And when R. S. was invited by the League of Nations to go to Russia as a Sanitary Commissioner, to report on the situation and to cooperate with the Russian Government in problems of vaccination and border protection, he jumped at the chance. The following notes on his journey I give as closely as I can in his own words.

In Warsaw I saw the prettiest girls I have ever seen. Of course I have also said this of New York, Paris, Vienna, Rouen, Tunis, Salonica, Peking, Tokyo, and Shrub Oak, New York. I must not omit one — the very prettiest, I believe — who was in a stagecoach that ran from near Rock Creek, Texas, to the railroad at Amarillo. She was so pretty that I have never forgot ten her; but I had been in the desert for several months, had a very ragged, reddish beard, my hair was long, and I wore blue overalls, boots, and an old coat. She went forward to sit with the driver, and after that first look I saw nothing but the back of her pink neck for the rest of the day. Also, to be just, I shouldn’t forget the harness maker’s daughter, who lived at a crossroads in Putnam County and stuck her head out of the window whenever I rode by. She was really the prettiest of all. Anyway, I did not say it of London or Boston, and the Warsaw ones are so vividly in my mind that they merit a few words.

The Warsawettes are something to remember — especially the blonde ones. A blonde Polonese, with that complete blondeness of hair which graces the best Slavic type — and the pink checks! They have blonde complexions with brunette temperaments. Nothing of the washed-out sentimentality of the German blonde. The Polish blonde is like a sunny day with a heavy wind blowing — fair, but not calm; or like a fine, red apple that looks as though it could bounce like a rubber ball. There was one, the cousin of a friend — Wrobczinsky, the Professor. I saw her only a short time, at lunch, for she worked in a bank, but I have never quite forgotten her perfection of looks and manner. ‘Polen ist nock nicht verloren,’ I said to myself, when I saw her.

And there were others. A wonderful people, the Poles. I did not like the men so much, but then, I never do. ‘Moreover, the women — in the upper classes at least — are the most cultivated, taking them as a whole, that I have encountered in any nation. The wife of almost every professional man I met was either a doctoress or a lawyerette or a musician or a government functionary, and that without any of the loss of charm, or the flat, heels, flowerpot hats, and wild hair that one associates in most other countries with the bluestocking. I liked, also, the red beet soup and the Starka. The latter is a sort of distillate of the beauty of the ladies, and a thimbleful — trickled down the back of the tongue — warms the body with a comforting courage from the neck down. It is the concentrate of Polish patriotism, and an army fed on Starka should be invincible.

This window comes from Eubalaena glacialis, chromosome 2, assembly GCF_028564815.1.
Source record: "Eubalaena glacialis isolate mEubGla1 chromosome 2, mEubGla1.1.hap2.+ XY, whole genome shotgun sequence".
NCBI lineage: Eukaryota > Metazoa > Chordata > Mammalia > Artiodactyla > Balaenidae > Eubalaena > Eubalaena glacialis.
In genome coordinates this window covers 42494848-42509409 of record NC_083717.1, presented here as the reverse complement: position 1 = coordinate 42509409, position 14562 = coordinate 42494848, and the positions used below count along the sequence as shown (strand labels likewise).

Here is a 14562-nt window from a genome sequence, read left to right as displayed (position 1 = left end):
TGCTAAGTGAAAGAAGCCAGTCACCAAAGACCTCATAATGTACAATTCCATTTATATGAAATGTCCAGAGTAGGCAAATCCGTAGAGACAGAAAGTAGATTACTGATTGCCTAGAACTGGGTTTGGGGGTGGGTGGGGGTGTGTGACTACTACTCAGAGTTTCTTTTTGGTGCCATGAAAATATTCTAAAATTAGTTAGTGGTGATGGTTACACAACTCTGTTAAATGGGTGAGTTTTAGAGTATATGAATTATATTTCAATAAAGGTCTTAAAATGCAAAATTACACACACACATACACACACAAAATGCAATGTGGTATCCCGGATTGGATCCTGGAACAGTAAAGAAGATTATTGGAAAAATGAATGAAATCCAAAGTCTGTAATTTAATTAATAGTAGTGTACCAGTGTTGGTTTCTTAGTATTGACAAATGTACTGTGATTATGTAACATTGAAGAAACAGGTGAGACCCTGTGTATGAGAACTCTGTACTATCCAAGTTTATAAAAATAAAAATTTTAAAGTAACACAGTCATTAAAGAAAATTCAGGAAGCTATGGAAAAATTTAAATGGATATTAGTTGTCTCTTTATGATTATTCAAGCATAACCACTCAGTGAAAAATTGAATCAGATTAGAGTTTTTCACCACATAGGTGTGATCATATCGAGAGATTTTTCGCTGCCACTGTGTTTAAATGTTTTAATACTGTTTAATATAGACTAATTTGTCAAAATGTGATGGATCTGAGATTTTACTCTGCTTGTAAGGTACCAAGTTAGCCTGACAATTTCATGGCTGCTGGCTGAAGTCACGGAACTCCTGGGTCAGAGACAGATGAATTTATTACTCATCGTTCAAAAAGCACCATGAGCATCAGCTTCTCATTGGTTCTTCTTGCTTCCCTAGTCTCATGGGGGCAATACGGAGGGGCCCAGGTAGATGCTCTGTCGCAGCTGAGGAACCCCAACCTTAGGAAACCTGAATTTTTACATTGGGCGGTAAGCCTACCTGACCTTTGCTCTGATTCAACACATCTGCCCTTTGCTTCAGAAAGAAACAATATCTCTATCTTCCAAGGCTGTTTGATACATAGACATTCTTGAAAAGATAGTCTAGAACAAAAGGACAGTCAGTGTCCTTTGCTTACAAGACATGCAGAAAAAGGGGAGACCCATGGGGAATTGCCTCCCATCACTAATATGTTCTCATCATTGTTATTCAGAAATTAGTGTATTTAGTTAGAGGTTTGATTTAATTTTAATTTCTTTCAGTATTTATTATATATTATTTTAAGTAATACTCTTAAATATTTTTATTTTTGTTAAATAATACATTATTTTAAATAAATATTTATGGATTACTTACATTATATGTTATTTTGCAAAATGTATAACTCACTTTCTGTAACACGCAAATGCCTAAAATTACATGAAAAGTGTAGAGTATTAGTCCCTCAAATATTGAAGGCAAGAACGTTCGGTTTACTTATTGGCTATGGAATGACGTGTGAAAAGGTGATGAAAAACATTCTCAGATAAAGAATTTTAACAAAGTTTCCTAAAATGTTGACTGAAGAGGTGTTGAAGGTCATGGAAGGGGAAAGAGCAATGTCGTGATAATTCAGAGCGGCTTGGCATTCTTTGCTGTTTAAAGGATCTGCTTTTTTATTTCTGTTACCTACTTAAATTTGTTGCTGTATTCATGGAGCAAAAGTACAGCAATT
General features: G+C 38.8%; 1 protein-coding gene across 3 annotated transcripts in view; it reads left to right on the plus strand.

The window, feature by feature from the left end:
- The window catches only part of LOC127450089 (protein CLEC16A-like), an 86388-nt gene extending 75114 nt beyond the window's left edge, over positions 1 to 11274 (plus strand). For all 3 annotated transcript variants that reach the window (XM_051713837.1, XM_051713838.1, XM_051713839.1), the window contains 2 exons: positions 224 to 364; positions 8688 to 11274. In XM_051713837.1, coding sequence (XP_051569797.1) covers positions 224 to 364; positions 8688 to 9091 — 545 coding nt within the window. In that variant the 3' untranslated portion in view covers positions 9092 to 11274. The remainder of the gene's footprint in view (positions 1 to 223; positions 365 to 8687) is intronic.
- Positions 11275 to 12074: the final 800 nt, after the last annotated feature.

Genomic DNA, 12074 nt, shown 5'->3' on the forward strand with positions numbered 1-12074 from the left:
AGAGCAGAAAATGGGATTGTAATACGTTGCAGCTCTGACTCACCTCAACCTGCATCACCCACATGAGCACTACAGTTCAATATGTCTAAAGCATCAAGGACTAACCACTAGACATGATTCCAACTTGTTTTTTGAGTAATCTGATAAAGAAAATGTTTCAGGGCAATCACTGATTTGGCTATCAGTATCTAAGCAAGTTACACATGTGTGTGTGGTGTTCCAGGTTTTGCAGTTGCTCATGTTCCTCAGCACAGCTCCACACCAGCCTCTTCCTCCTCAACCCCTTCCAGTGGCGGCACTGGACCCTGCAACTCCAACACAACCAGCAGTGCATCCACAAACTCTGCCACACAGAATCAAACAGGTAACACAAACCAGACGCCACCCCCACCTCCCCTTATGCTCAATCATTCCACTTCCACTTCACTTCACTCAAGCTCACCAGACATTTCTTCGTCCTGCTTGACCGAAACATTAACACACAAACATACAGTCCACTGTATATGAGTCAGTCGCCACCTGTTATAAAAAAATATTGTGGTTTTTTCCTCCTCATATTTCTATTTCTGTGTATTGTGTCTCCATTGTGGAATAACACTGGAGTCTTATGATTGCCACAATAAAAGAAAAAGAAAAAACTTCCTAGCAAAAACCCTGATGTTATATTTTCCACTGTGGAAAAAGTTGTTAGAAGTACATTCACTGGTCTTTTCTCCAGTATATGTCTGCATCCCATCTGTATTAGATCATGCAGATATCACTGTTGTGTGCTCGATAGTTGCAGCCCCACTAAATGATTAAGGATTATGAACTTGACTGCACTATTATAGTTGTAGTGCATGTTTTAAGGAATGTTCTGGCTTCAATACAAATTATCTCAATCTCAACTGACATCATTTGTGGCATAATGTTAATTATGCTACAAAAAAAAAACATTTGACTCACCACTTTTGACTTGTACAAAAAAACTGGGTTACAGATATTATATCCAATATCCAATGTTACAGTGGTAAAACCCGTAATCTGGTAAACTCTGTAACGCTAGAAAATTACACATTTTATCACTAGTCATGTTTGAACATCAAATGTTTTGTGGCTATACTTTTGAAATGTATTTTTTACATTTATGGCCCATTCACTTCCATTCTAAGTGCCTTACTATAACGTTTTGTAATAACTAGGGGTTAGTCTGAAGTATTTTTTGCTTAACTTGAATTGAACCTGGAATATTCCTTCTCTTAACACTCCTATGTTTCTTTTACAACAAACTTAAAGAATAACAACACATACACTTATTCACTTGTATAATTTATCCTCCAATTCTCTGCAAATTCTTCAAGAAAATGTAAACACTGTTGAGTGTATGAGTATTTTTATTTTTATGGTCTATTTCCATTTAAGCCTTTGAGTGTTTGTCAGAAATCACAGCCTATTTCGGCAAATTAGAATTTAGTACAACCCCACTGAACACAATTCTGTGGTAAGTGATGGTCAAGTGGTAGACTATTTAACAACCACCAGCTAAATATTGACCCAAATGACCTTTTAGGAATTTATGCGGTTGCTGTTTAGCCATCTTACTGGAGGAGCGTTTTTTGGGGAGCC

Yet, much as I admired the intelligence of the upper classes and the splendid energy and vigor of the young government, especially in those matters which I could judge, — educational and public-health efforts, — I could not help feeling that Poland had a long way to go before she could take any significant place in European civilization. The spirit was feudal, the poor in villages and cities indescribably miserable and abject, the peasants serfs in every actual sense, docilely subservient to an immensely wealthy and arrogant class of landowners. Nothing had changed in regard to these matters in three hundred years, and to count Poland among the democratic states — whatever the form of government — was as absurd as to regard Russia as a haven of liberty. I began, at this time, to realize with amazement the unlimited capacity of men for self-deception — or, rather, for the ignoring of facts — in formulating the political or sociological conditions for which they are willing to let other people die. Later I learned that I had still underestimated it.

I left Warsaw with a heavy heart, especially since an English officer recently back from Odessa, who came to see me off, said, with the type of humor I associate with Punch, ‘Well, good-bye, old man. I hope you get back. Remember that it’s Friday, the thirteenth.'

The trains left for Moscow in those days on schedule, like ships, twice a week — Tuesdays and Fridays. Everyone on them had the holiday air of a convict train starting up the Hudson for Sing Sing. Gloom pervaded the bushy countenances of my entirely male fellow travelers. The train had hardly started when an anxious-looking Pole addressed me in poor French and begged me to change berths with him, because the second man in my compartment was a friend of his. Of course I complied, because his roommate didn’t look any hairier than mine. But when I had changed my baggage over I found that I had been deceived — because now I found myself in berth number 13. So I traveled into Russia during that summer, when Lenin’s illness was putting extra vigor into the bourgeois-hating, in berth number 13, on Friday the thirteenth. I am not superstitious, and always make a point of walking under ladders, insist on being the third to light a cigarette from the same match, and so forth. But I confess I was annoyed at that Pole.